A “unique” case series of patients undergoing transcarotid artery revascularization (TCAR) in which the system was put to novel use for proximal intervention or incorporated in a hybrid approach to complex brachiocephalic disease demonstrated it to be effective in “providing safe, comprehensive treatment solutions,” the 2022 Vascular and Endovascular Surgery Society (VESS) winter annual meeting in Snowmass, Colorado (Jan. 27–29) heard.
Viraj Pandit, MBBS, delivered the findings on behalf of a University of Oklahoma, Tulsa, team of researchers led by vascular chief Peter R. Nelson, MD, informing delegates that a total of 94 patients underwent TCAR, with 8.5% (n=10) undergoing combined procedures. They found that two patients had concomitant common carotid artery stenosis, four patients had subclavian artery stenosis and one had an occluded contralateral internal carotid artery. None in the combined group had postoperative complications—stroke, myocardial infarction or cranial nerve injury—and all were discharged home on postoperative day one, Pandit added.
TCAR experience is expanding for the treatment of internal carotid artery stenosis, but its applicability in patients with more complex brachiocephalic disease has not been described, the research team reasoned as they set out to analyze the series. In that vein, they explored their experience with TCAR used in combination with other cerebrovascular interventions, including retrograde common carotid artery stenting and carotid-subclavian bypass. “This unique case series of patients undergoing TCAR in association with other cerebrovascular interventions demonstrated successful outcomes,” Pandit—formerly a vascular surgery fellow at OU Health and now a surgeon with VA in Fresno, California, and colleagues concluded.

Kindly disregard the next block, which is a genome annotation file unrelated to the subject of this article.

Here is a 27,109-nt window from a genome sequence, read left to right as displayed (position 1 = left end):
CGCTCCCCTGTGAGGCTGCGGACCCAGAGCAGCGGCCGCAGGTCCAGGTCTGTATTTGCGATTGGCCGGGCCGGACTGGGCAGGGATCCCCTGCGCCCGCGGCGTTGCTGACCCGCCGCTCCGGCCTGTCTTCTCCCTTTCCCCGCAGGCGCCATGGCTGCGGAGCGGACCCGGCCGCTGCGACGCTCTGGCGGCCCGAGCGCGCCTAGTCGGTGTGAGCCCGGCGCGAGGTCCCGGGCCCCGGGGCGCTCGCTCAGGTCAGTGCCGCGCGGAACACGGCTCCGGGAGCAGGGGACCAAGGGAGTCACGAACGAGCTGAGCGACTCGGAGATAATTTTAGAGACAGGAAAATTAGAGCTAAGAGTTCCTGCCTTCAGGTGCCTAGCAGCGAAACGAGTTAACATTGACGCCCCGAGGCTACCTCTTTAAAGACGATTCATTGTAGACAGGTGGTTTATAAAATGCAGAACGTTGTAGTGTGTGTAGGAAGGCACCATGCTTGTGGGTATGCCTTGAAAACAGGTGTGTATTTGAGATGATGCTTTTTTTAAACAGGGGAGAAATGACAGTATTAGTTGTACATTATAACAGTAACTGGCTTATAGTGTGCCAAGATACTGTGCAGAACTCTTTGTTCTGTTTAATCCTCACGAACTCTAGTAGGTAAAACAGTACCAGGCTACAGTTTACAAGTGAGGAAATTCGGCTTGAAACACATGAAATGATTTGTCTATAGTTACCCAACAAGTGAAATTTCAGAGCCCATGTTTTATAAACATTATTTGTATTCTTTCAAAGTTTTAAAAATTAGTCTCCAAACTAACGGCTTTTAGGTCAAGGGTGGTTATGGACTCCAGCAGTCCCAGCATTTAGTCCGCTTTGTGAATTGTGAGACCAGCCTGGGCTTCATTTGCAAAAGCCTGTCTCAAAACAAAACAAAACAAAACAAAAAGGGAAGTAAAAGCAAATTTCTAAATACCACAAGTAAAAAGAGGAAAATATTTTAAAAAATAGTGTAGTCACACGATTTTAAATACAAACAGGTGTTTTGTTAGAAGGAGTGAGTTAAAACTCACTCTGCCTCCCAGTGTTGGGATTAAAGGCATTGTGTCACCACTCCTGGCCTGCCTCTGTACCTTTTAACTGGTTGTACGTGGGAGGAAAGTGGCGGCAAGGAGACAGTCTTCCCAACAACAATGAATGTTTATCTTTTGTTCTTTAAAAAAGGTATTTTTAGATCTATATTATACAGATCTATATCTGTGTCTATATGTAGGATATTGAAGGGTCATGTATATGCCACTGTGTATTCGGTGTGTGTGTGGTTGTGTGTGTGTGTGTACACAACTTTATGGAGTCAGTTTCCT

Speaking to Vascular Specialist, senior author Nelson elaborated: “This paper probably falls between a traditional patient series and a technical note. Compared to traditional literature, this approach seems applicable to the new technology. It doesn’t require endarterectomy to accomplish the same combination of treatment. We can do it through the less invasive approach of a TCAR. The technical aspects are more or less how to maneuver the delivery system and how to engage the flow protection system that we’ve come to adopt with TCAR.”
Some of that older literature “suggests that doing tandem lesions had increased complication rates—and we’ve not seen that,” Nelson explained. “This is obviously a small number of patients, but we’ve seen no increase in complications and arguably similar or less complications in this small group,” he added.